B.I.C.: As far as the larger theme, I looked up the crimson cord as a Biblical concept and found a Catholic website that had a good key to the meaning behind the album. Talking about Rahab, the site says the crimson cord remind us: “that God works wonders with unlikely prospects.” It seems to me, most explicitly in “Tell Me Yours,” that Propaganda is looking back on his life—and asking us to do the same—and considering all of people, both friend and enemy, that led us to a deeper understanding of God and our place in the world.
Carl: What I think is really cool about how Propaganda uses the “crimson cord” is how he both suggests that the past should not control us, but that we can’t try and run away from it either. “You Mock Me” is a particularly telling example of that approach to our past mistakes and successes.
B.I.C.: Yeah, no doubt. I was struck by a recent interview of Propaganda by Christ and Pop Culture, he mentioned that the idea behind the Crimson Cord idea is to foreground the value of every interaction we have with people in our lives. These interactions, whether positive or negative, are part of God’s grand tapestry of each individual’s life and of the grand cosmic narrative of redemption as a whole. Because each person is an image bearer, their appearance in our life is no mere coincidence or mistake. There is a reason, often ones we can’t see. But they are there to bind us, to tie us.
Carl: That’s a beautiful idea that I often forget. Sounds a lot like C.S. Lewis and the concepts in “The Weight of Glory.” One more big question: we’ve talked a little bit about where Propaganda fits in the Holy Hip-Hop scene, but where do you see this album fitting in mainstream hip-hop culture? Or can it fit there?
B.I.C.: As far as where Propaganda would fit in hip-hop writ large, that is a difficult question for me. No matter how much I try to see the Holy Hip-Hop guys in light of the larger hip-hop movement as a whole, I still, in my mind, isolate them from “real” hip-hop. Maybe it’s because most Holy Hip-Hop is, like we talked about before, so bent on pushing the message that they end up not paying attention to the art and making good art first. Then, I counter myself in the ongoing argument in my mind, as a large majority of hip-hop has pushed a political rhetoric (i.e. Nation of Islam, Black Panthers) or a religious rhetoric (true Islam, or watered down, prosperity-tinged Christianity) so, how is the hip-hop of the sub-genre of Holy Hip-Hop any different? At some level, I don’t think there is a difference. I think I tend to grade them harder because I am a Christian and I believe, generally, what they believe and because I love the art of hip-hop and a lot of Holy Hip-Hop’s output, with my bias in tow, feels forced, not transparent.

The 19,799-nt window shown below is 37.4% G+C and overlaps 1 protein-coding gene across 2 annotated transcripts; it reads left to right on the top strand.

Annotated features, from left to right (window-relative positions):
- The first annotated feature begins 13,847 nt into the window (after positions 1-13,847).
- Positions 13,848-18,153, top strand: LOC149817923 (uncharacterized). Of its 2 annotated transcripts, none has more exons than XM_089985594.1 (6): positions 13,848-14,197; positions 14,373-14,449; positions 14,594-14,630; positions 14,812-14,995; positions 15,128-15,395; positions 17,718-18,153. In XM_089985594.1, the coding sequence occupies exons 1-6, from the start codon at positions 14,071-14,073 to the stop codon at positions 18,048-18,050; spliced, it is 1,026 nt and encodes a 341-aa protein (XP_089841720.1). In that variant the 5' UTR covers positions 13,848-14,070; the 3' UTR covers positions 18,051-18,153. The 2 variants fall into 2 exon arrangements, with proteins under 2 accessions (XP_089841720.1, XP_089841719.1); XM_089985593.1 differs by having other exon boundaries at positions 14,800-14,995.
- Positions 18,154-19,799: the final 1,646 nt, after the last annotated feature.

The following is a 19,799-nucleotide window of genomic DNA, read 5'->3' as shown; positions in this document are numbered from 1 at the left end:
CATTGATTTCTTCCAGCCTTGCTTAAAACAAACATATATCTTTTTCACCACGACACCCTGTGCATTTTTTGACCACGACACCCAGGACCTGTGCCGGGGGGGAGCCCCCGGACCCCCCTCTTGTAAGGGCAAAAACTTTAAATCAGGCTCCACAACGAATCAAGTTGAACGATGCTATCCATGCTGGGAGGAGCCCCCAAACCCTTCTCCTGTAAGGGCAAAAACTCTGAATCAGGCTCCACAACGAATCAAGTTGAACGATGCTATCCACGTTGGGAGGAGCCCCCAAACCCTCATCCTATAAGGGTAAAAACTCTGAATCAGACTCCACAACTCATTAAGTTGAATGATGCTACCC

Carl: I totally agree with you on the Holy Hip-Hop scene. There are artists and tracks I really dig, but I rarely find an entire album as engrossing as albums from artists like Kendrick Lamar, The Roots, or even Kanye. I am a bit mystified as to why this is, as I don’t think being a person of faith should limit your ability to create beats. I was listening to Late Registration the other day in my car and thinking about your email, and I was just blown away by how much better it sounds than anything I’ve heard from Christian hip-hop. And Kanye isn’t even that good of a rapper, especially on Late Registration. If someone with Propaganda or Lecrae’s flow could get a really, really solid producer, they could be awesome, and probably wouldn’t have to “water down” the message, but just express it a bit more creatively.
B.I.C.: I think that is where Propaganda comes in, because he is so transparent and puts his faith and theology in a broader perspective, he is able to capture some of the beauty of hip-hop in general. It doesn’t hurt that he intentionally does spoken word pieces which separates him both in the Christian rap and secular rap games. Admittedly, I would like to see what Propaganda could do in the hands of a major hip-hop producer. I appreciate what Courtland Urbano and the Humble Beast guys do, but their production is nowhere near the quality of, say, J Dilla, Madlib, Prince Paul, etc. The art of making hip-hop music (JUST the music) is still, in my opinion, a glaring hole in Holy Hip-Hop. Final thoughts on Crimson Cord?
Carl: Ultimately, I think this is a strong album and Propaganda is an artist that I really respect. It’s difficult to make Christian music that doesn’t suck or pander to one theological faction to garner listeners. I never feel like Propaganda is trying to force anything on anyone; although, I’m sure some from more conservative/fundamentalist backgrounds may not like his takes on race. But he challenges without offending, and always keeps grace in the forefront. That’s really all I can ask for from an artist: give me a chance to think and continue to reveal the depths of God’s grace in this world.